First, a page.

October 19, 1989 |
Members of the Main Line Chamber of Commerce had no trouble grasping the message of their guest speaker at the organization's $75-a-plate, red-carpet dinner Tuesday night. The speaker, Msgr. Andrew J. McGowan, director of community relations at Mercy Hospital, Scranton, blended his wit with a call for community involvement before about 200 members and their spouses at the Great Valley Hilton and Conference Center. His speech was interrupted with applause and laughter, and after the dinner, members swarmed around him with congratulations.
September 19, 2003
IAGREE with your Sept. 16 editorial on the waterworks. The city should encourage the restaurateur who can provide the most exquisite dining experience. As for the obstacles: complicated parking, structural and historical limitations, and the need to fit a wide range of diners' pocketbooks, the first two are routinely encountered when dining in Center City or Old City, and the last needn't be an issue. The restaurant should be a special destination/special occasion one that would be so tempting to "foodies" that they would travel here and stay overnight.
May 6, 1987 |
It's the only political fund-raiser for which candidates pay $125 a ticket, knowing the money may help somebody they're running against. That's the Democratic City Committee dinner, which drew about 1,600 party faithful to the Franklin Plaza last night, according to treasurer Norman Loudenslager. Another 300 or so paid $250 apiece for a cocktail reception. Mayor Goode, the guest of the party that endorses him, made it clear - in the name of unity - that he will be fielding his own slate of candidates in the May 19 primary.
February 24, 1987 |
Last night might have been the best night of the year to snag a table without a reservation or a wait at the city's best restaurants - the streets were clear, the parking was decent, yet hordes of people had canceled their reservations earlier and stayed home. An informal telephone survey of some of the city's better restaurants turned up a bunch of lonely restaurant managers amid empty tables, mostly because the unusual nature of the storm produced piles of forbidding snow in the morning that quickly melted on the roads, making travel fairly easy later in the day. So, for a rare change, diners could walk into just about any restaurant in the city and get a table without a wait or a reservation - and with an eager staff waiting to serve.
June 15, 1994 |
Over and over, we hear that the nagging by Republicans, the media and former female acquaintances should end, and President Clinton should be allowed to do his job. I'm in favor of everyone doing the job for which they are hired and paid, whether it is a corporate CEO, a bartender or a kid who mows the lawn. And at times I'm amazed that anyone has the energy and brains for the demands of the presidency, which is the most awesome job in the world. So I would be delighted and relieved if President Clinton could be spared distractions.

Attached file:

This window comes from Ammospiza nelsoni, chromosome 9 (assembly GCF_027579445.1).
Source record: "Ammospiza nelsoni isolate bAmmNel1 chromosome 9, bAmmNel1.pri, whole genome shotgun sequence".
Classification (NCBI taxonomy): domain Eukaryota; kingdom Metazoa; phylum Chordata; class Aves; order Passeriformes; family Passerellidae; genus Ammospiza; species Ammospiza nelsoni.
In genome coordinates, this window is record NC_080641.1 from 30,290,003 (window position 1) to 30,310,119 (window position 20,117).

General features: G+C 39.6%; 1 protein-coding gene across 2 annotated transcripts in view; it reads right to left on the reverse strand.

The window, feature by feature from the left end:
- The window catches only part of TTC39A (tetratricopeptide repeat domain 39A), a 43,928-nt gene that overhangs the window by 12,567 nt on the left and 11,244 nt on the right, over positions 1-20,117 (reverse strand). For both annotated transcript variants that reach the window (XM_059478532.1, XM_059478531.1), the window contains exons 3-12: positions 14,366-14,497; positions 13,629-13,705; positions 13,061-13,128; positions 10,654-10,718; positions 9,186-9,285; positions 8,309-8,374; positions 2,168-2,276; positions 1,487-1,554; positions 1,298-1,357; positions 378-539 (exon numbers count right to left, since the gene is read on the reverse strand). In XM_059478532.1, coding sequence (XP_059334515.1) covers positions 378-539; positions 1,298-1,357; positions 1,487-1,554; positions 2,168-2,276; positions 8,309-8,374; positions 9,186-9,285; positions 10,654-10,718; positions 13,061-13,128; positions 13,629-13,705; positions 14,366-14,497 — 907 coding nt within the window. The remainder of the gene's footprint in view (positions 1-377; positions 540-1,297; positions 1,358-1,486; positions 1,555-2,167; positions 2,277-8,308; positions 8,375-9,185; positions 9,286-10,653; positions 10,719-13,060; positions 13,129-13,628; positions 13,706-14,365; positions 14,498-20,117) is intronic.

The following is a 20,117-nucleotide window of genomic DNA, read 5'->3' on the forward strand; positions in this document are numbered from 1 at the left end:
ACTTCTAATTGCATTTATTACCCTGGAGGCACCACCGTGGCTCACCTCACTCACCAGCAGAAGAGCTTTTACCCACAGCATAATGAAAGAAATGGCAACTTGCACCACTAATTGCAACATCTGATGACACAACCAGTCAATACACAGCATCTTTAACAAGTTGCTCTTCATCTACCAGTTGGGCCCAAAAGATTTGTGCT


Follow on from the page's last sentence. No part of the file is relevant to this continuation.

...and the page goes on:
June 15, 1989 |
State Sen. Manville Powell, candidate for mayor of Philadelphia, cordially invites you to a campaign fund-raising dinner, during which he will be murdered. He probably has it coming - he's a thoroughly disagreeable sort - and David Goldstein is more than happy to oblige. Goldstein has been killing off politicians at dinner for more than a year. Right now the murders are occurring in Boston; Dallas, and Shrewsbury, Mass., as well as in Philadelphia. And in September, the mayhem will spread to Tampa, Fla., and Sacramento, Calif.
December 12, 1997 |
When someone is adopted and leaves the children's home where Pamela lives, she cries. She's happy for her friend, but filled with sadness that she's not going, too. "Don't forget me," she says. "I'll really miss you. " And then the child is gone. Pamela wants to belong to a family, too. One of her dreams is to sit down to dinner with her family. "Please pass the potatoes, Mom. No thanks, Dad, no sauerkraut or spinach. " They'll be smiling at her, so happy to be together.
November 29, 2007 |
New-age Irish singer Enya's music played softly in the background, as the freshly lit candles sent a soft glow over a table graced with fine china and generous glasses of wine on a table covered with a crisp linen cloth. Yup, it's Wednesday night dinner at Scott and Maureen Murphy's modest townhouse in Chesterbrook - and that's how it is every night. But it wasn't always so. Scott Murphy was happy to take on the task of making dinner every night after he and Maureen got married.
June 24, 2010 |
It was billed as a dinner to die for, with dishes from an 1876 cookbook edited by Benjamin Franklin's great-granddaughter (crab soup, sirloin roasted on a spit, Scandinavian Almond Cake) and "entertainment" at the grave sites of Philadelphia culinary notables. "Dig In: A Culinary Tour and Class," held June 11, featured dinner by chef Chris Koch at the Marketplace at East Falls, after which two dozen or so daring participants walked across the street with West Chester University English professor Michael W. Brooks for a twilight stroll through Laurel Hill Cemetery, bats and all. For Laurel Hill, which offers programs at least once a month year-round, the culinary venture was a successful first.
May 1, 2015 |
Really, it's just a matter of semantics. We'll call the same four ingredients (bread, eggs, cheese, butter) "breakfast" or "dinner," depending on the hour at hand. And yet, somehow, when you're not in college, turning out an omelet past 4 p.m. feels like a small act of rebellion. For some of us, that's reason enough to go for it. But there are plenty of other great reasons to make the most important meal of the day at sundown. In their book Breakfast for Dinner (Quirk, 2013) bloggers Lindsay Landis and Taylor Hackbarth point out that, by definition, breakfast is comfort food, so whether it's pizza with an egg on it or shrimp and grits (both recipes in their book)